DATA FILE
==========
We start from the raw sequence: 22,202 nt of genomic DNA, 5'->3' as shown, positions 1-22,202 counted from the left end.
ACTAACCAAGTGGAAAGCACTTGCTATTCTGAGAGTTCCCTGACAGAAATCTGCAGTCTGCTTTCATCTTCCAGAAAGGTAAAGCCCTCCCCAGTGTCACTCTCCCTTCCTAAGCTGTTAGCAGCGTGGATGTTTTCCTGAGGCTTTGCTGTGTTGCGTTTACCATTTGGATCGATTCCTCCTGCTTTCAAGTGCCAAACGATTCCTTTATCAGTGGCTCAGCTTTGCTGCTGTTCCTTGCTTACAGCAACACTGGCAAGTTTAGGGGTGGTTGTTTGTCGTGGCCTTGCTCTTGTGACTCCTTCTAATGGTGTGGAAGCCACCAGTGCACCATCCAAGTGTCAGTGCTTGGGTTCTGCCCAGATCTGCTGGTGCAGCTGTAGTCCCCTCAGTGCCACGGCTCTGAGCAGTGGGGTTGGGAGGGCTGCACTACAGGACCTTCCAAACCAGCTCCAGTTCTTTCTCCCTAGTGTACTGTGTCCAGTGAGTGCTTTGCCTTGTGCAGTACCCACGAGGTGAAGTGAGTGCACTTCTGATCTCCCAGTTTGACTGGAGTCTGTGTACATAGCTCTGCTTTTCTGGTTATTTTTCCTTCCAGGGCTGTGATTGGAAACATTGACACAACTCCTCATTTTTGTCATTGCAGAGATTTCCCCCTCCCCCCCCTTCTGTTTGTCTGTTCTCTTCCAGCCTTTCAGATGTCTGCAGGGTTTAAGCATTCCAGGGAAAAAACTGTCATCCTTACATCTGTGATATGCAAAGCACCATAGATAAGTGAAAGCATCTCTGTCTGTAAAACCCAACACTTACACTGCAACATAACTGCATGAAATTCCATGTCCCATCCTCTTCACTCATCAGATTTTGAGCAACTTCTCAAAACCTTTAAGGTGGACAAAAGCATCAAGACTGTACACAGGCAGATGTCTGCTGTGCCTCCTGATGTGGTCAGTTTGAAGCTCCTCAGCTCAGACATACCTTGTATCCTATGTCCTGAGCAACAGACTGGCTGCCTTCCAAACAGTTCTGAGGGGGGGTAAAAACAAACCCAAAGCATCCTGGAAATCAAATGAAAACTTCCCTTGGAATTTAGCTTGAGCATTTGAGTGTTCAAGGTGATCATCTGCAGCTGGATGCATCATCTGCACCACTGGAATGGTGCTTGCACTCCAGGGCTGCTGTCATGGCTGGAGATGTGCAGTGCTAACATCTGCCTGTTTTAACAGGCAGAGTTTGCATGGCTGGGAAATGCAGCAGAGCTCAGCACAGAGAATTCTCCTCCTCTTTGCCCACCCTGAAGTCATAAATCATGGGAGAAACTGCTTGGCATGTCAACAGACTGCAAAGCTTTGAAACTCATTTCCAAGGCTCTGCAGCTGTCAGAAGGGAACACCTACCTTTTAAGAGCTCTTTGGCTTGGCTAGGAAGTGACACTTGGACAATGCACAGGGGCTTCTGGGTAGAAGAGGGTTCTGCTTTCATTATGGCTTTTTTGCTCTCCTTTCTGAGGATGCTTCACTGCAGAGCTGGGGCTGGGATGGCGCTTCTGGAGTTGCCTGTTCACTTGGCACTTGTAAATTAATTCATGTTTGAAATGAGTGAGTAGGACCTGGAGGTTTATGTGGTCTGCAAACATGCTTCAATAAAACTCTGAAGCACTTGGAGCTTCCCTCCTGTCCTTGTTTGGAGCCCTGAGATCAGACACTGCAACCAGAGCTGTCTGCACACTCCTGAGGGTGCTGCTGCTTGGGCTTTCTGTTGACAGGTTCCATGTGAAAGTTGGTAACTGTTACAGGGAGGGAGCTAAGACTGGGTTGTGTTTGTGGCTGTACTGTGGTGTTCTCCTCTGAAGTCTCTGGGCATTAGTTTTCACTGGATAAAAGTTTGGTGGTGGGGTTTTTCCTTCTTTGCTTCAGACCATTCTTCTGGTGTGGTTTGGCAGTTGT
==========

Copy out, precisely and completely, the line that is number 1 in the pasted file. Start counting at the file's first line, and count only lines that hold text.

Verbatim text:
We start from the raw sequence: 22,202 nt of genomic DNA, 5'->3' as shown, positions 1-22,202 counted from the left end.